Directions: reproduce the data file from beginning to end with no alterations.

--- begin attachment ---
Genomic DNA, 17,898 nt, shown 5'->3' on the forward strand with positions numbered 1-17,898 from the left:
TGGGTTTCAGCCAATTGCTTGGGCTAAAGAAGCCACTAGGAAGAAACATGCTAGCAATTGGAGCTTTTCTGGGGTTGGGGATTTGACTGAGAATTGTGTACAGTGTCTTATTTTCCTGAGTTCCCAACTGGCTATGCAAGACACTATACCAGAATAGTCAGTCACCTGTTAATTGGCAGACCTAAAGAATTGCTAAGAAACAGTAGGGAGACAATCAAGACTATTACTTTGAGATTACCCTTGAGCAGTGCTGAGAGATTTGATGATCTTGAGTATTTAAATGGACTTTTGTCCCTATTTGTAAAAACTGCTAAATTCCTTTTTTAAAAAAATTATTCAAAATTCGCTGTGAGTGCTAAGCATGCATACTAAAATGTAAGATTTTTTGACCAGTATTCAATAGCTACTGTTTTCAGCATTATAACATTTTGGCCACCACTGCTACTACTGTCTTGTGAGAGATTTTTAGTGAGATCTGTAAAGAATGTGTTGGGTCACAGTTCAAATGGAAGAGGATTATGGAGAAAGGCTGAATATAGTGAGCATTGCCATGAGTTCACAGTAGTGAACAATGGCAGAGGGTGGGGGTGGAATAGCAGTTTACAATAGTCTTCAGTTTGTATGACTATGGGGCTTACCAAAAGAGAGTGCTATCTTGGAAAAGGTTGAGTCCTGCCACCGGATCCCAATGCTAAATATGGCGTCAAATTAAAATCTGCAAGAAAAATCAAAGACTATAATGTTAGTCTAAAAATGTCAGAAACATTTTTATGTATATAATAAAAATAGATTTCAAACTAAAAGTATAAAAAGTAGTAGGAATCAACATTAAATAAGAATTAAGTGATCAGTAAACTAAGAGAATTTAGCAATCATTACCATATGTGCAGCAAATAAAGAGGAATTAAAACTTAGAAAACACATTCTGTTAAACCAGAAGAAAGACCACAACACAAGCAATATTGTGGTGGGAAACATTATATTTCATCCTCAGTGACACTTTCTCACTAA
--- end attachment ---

Genomic DNA, 17,898 nt, shown 5'->3' on the forward strand with positions numbered 1-17,898 from the left:
TGGGTTTCAGCCAATTGCTTGGGCTAAAGAAGCCACTAGGAAGAAACATGCTAGCAATTGGAGCTTTTCTGGGGTTGGGGATTTGACTGAGAATTGTGTACAGTGTCTTATTTTCCTGAGTTCCCAACTGGCTATGCAAGACACTATACCAGAATAGTCAGTCACCTGTTAATTGGCAGACCTAAAGAATTGCTAAGAAACAGTAGGGAGACAATCAAGACTATTACTTTGAGATTACCCTTGAGCAGTGCTGAGAGATTTGATGATCTTGAGTATTTAAATGGACTTTTGTCCCTATTTGTAAAAACTGCTAAATTCCTTTTTTAAAAAAATTATTCAAAATTCGCTGTGAGTGCTAAGCATGCATACTAAAATGTAAGATTTTTTGACCAGTATTCAATAGCTACTGTTTTCAGCATTATAACATTTTGGCCACCACTGCTACTACTGTCTTGTGAGAGATTTTTAGTGAGATCTGTAAAGAATGTGTTGGGTCACAGTTCAAATGGAAGAGGATTATGGAGAAAGGCTGAATATAGTGAGCATTGCCATGAGTTCACAGTAGTGAACAATGGCAGAGGGTGGGGGTGGAATAGCAGTTTACAATAGTCTTCAGTTTGTATGACTATGGGGCTTACCAAAAGAGAGTGCTATCTTGGAAAAGGTTGAGTCCTGCCACCGGATCCCAATGCTAAATATGGCGTCAAATTAAAATCTGCAAGAAAAATCAAAGACTATAATGTTAGTCTAAAAATGTCAGAAACATTTTTATGTATATAATAAAAATAGATTTCAAACTAAAAGTATAAAAAGTAGTAGGAATCAACATTAAATAAGAATTAAGTGATCAGTAAACTAAGAGAATTTAGCAATCATTACCATATGTGCAGCAAATAAAGAGGAATTAAAACTTAGAAAACACATTCTGTTAAACCAGAAGAAAGACCACAACACAAGCAATATTGTGGTGGGAAACATTATATTTCATCCTCAGTGACACTTTCTCACTAA